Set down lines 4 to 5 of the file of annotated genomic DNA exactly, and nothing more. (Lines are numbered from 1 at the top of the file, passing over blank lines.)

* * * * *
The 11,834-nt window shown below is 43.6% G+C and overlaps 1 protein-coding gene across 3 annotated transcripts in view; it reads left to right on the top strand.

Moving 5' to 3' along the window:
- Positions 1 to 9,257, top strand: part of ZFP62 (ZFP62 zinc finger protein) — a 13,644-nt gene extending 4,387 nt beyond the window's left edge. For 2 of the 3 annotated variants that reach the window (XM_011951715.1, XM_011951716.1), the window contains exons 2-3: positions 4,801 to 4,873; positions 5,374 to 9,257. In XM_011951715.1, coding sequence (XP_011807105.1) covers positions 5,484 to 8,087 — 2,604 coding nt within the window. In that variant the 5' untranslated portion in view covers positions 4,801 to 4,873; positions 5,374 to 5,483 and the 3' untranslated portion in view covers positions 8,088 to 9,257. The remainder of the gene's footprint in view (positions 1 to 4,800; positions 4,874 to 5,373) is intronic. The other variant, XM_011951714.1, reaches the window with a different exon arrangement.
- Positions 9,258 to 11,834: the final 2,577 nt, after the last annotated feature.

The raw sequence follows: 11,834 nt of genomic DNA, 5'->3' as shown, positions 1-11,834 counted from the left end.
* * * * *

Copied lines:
- Positions 9,258 to 11,834: the final 2,577 nt, after the last annotated feature.

The raw sequence follows: 11,834 nt of genomic DNA, 5'->3' as shown, positions 1-11,834 counted from the left end.